W. Clark Russell,
The Wreck of the Grosvenor
(Low, 1877; McBooks, 1999)

I might wish for a different title.

While The Wreck of the Grosvenor is a suitably dramatic hook to get readers into the book, it's also something of a spoiler. Our hero Edward Royle, the second mate, goes through quite a lot of hell to keep this ship afloat -- through vicious storms, high seas, murder plots and a mutiny that is foreshadowed almost from the first page -- so it's something of a downer to know from the cover that this ship is not destined to reach port.

Still, the trip is a thrilling one and it's worth your time to make the passage.

The book, first published in 1877, was lauded by no less than Herman Melville for its nautical realism, and that's saying something. While lacking Melville's eponymous whale, Grosvenor packs plenty of action into Royle's dramatic journey.

Given its origins in the mid-19th century, dear reader, you'll understand that the book's style is a little different from tales penned in the last 100 years. But author W. Clark Russell, whose own experiences in the British merchant marine provided grist for his writing mill, doesn't address his audience directly as often as I'd feared, nor does the text drag as much as many novels from that era are notorious for doing.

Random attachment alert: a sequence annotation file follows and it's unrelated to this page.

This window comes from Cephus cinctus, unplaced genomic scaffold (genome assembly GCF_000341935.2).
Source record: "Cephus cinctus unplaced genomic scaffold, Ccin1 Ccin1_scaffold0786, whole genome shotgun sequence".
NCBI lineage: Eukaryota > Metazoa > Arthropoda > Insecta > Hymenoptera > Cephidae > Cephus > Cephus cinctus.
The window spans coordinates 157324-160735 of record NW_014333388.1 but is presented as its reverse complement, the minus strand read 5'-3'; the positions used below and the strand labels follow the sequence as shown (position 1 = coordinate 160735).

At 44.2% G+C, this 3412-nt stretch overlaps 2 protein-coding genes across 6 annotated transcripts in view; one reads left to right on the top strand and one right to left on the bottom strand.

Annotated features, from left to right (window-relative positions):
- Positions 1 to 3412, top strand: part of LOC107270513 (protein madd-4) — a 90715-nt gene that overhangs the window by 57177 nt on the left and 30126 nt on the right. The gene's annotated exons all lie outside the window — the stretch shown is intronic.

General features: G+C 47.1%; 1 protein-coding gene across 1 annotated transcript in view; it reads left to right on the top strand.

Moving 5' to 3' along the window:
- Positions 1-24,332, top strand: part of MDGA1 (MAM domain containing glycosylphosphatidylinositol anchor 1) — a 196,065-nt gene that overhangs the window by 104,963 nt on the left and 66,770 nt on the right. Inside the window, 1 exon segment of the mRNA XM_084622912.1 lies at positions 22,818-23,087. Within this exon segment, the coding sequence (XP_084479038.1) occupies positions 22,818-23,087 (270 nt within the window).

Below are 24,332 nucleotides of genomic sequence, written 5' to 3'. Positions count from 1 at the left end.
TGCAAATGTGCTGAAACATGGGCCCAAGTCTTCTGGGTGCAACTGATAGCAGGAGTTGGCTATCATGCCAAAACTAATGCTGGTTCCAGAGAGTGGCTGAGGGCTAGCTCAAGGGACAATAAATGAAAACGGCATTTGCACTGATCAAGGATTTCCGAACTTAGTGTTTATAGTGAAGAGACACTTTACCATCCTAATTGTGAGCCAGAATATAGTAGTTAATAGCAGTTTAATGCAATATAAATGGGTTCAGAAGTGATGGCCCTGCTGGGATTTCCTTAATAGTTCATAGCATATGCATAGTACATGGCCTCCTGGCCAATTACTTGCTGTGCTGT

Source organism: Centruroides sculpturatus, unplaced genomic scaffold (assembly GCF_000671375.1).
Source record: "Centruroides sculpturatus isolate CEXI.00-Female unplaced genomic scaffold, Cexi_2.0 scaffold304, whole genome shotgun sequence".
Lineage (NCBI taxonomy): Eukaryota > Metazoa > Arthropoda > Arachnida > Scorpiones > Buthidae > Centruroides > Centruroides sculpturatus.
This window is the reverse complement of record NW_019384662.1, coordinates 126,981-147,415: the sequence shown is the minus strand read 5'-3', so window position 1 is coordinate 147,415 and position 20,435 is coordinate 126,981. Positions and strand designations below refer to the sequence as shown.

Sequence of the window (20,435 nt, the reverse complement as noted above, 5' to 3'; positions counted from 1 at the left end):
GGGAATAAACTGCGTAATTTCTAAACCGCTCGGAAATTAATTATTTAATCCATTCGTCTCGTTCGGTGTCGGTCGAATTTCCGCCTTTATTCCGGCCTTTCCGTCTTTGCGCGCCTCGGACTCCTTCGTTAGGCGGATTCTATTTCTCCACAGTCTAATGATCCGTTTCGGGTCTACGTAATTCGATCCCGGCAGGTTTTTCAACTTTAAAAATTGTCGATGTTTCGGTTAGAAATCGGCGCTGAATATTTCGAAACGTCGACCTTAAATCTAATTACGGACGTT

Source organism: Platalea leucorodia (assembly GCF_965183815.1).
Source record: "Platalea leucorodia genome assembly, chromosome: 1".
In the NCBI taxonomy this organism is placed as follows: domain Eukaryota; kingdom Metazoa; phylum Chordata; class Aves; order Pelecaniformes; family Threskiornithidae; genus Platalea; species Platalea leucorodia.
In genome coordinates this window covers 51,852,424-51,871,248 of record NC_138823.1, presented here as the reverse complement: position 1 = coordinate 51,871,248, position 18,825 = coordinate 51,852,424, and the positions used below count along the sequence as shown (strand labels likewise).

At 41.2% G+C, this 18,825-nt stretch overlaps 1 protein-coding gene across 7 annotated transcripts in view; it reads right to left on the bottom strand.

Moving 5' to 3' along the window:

And, while writers of nautical fiction are often cautioned against introducing unnecessary female characters into their stories -- not for any blatant sexism, but because women were rarely found aboard ships at the time, and placing them there often feels awkward and forced -- Russell manages to inject a bit of credible romance into this tale.

The Wreck of the Grosvenor is worth reading for its historic significance alone; not only is it a progenitor of the genre, but its account of conditions at sea helped reform laws governing the lives of British sailors. But it's also just a pleasure to read.

book review by
Tom Knapp

29 September 2012

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